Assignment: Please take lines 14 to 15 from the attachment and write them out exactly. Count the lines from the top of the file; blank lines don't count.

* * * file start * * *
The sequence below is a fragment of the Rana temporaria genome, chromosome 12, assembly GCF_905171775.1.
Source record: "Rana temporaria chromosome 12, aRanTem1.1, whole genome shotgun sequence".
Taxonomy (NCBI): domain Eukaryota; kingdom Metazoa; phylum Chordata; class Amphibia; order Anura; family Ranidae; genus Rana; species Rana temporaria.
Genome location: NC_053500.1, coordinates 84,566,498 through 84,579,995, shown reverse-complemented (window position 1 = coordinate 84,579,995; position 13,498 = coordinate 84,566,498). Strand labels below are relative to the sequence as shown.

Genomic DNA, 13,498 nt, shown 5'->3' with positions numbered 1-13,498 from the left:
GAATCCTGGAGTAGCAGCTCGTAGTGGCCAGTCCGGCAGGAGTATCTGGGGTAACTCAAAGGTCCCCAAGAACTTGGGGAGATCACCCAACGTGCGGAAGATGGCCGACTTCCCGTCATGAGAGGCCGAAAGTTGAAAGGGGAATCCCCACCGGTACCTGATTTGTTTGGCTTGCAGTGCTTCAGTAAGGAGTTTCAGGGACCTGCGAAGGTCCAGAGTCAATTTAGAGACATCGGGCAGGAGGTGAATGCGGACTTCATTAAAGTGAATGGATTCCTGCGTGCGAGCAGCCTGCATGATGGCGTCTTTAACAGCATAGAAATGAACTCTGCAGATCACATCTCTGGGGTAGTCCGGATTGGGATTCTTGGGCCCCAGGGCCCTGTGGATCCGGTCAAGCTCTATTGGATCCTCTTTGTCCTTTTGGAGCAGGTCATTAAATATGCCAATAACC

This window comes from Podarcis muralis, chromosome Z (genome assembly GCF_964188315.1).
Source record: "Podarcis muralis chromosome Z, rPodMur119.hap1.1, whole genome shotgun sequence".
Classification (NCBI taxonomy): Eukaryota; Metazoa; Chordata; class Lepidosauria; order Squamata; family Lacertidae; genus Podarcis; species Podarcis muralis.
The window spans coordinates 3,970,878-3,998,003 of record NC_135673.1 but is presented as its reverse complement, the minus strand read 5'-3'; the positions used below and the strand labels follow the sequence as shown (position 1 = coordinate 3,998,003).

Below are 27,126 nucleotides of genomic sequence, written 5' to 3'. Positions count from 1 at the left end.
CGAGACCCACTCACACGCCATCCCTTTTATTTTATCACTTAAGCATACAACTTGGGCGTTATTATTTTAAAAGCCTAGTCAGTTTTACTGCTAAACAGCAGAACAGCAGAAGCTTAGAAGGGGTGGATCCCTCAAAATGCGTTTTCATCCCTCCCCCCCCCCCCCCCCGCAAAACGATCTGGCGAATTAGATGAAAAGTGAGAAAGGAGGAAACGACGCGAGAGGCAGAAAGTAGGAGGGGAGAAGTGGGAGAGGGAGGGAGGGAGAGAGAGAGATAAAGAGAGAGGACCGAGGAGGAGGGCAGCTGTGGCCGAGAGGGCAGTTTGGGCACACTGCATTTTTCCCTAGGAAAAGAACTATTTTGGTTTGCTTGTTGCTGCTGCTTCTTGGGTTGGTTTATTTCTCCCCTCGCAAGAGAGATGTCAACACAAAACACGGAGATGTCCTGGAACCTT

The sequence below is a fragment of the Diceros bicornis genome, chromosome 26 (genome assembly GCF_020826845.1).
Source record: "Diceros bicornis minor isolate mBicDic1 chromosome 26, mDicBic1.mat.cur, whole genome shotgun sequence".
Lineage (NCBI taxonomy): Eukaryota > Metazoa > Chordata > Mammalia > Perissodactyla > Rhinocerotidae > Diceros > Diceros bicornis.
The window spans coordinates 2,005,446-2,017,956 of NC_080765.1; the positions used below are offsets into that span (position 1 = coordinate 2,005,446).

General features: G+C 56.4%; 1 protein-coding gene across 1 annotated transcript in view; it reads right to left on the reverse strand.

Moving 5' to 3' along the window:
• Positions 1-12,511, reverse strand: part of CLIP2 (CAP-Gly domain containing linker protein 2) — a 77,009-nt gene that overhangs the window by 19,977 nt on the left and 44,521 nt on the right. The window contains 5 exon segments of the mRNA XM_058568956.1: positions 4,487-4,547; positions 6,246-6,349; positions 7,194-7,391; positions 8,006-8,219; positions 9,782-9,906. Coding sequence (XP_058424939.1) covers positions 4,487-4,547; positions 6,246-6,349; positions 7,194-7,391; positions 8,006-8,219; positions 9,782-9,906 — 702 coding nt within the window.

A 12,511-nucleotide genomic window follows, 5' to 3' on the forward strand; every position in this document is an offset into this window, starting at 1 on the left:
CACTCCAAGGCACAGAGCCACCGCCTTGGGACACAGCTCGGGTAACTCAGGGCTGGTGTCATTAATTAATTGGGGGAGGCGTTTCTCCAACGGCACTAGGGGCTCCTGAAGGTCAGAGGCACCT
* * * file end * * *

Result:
Source record: "Diceros bicornis minor isolate mBicDic1 chromosome 26, mDicBic1.mat.cur, whole genome shotgun sequence".
Lineage (NCBI taxonomy): Eukaryota > Metazoa > Chordata > Mammalia > Perissodactyla > Rhinocerotidae > Diceros > Diceros bicornis.